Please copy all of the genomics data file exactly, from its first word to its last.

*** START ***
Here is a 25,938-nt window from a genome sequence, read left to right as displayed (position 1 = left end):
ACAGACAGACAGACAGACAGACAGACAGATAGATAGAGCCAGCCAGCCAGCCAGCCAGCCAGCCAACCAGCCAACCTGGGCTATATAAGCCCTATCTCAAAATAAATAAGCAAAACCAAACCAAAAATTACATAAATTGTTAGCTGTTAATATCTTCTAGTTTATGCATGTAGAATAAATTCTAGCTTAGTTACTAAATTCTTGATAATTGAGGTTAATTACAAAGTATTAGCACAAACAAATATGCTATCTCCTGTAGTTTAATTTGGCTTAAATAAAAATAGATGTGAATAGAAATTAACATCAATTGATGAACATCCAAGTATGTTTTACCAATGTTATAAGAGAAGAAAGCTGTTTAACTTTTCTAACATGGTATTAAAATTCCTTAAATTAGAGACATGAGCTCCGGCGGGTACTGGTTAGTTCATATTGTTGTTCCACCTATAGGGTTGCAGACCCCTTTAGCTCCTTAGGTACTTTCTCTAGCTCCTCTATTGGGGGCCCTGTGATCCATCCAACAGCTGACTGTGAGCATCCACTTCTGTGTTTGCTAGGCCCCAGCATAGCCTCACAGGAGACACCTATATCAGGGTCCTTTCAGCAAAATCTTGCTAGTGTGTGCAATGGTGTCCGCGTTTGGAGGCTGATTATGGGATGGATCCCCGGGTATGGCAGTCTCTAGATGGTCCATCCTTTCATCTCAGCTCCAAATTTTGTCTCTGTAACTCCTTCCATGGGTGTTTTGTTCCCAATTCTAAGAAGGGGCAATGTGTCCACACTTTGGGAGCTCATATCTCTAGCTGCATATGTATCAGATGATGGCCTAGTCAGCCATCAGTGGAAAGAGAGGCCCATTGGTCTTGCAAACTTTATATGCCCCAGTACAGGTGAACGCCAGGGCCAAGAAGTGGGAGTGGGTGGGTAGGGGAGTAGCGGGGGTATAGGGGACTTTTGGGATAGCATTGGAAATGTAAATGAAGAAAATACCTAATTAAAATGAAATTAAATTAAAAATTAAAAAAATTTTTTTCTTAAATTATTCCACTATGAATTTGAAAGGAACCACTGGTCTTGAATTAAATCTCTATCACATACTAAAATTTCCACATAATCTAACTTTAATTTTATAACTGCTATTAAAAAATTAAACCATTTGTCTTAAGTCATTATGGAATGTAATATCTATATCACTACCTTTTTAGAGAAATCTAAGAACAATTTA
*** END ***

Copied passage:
Here is a 25,938-nt window from a genome sequence, read left to right as displayed (position 1 = left end):
ACAGACAGACAGACAGACAGACAGACAGATAGATAGAGCCAGCCAGCCAGCCAGCCAGCCAGCCAACCAGCCAACCTGGGCTATATAAGCCCTATCTCAAAATAAATAAGCAAAACCAAACCAAAAATTACATAAATTGTTAGCTGTTAATATCTTCTAGTTTATGCATGTAGAATAAATTCTAGCTTAGTTACTAAATTCTTGATAATTGAGGTTAATTACAAAGTATTAGCACAAACAAATATGCTATCTCCTGTAGTTTAATTTGGCTTAAATAAAAATAGATGTGAATAGAAATTAACATCAATTGATGAACATCCAAGTATGTTTTACCAATGTTATAAGAGAAGAAAGCTGTTTAACTTTTCTAACATGGTATTAAAATTCCTTAAATTAGAGACATGAGCTCCGGCGGGTACTGGTTAGTTCATATTGTTGTTCCACCTATAGGGTTGCAGACCCCTTTAGCTCCTTAGGTACTTTCTCTAGCTCCTCTATTGGGGGCCCTGTGATCCATCCAACAGCTGACTGTGAGCATCCACTTCTGTGTTTGCTAGGCCCCAGCATAGCCTCACAGGAGACACCTATATCAGGGTCCTTTCAGCAAAATCTTGCTAGTGTGTGCAATGGTGTCCGCGTTTGGAGGCTGATTATGGGATGGATCCCCGGGTATGGCAGTCTCTAGATGGTCCATCCTTTCATCTCAGCTCCAAATTTTGTCTCTGTAACTCCTTCCATGGGTGTTTTGTTCCCAATTCTAAGAAGGGGCAATGTGTCCACACTTTGGGAGCTCATATCTCTAGCTGCATATGTATCAGATGATGGCCTAGTCAGCCATCAGTGGAAAGAGAGGCCCATTGGTCTTGCAAACTTTATATGCCCCAGTACAGGTGAACGCCAGGGCCAAGAAGTGGGAGTGGGTGGGTAGGGGAGTAGCGGGGGTATAGGGGACTTTTGGGATAGCATTGGAAATGTAAATGAAGAAAATACCTAATTAAAATGAAATTAAATTAAAAATTAAAAAAATTTTTTTCTTAAATTATTCCACTATGAATTTGAAAGGAACCACTGGTCTTGAATTAAATCTCTATCACATACTAAAATTTCCACATAATCTAACTTTAATTTTATAACTGCTATTAAAAAATTAAACCATTTGTCTTAAGTCATTATGGAATGTAATATCTATATCACTACCTTTTTAGAGAAATCTAAGAACAATTTA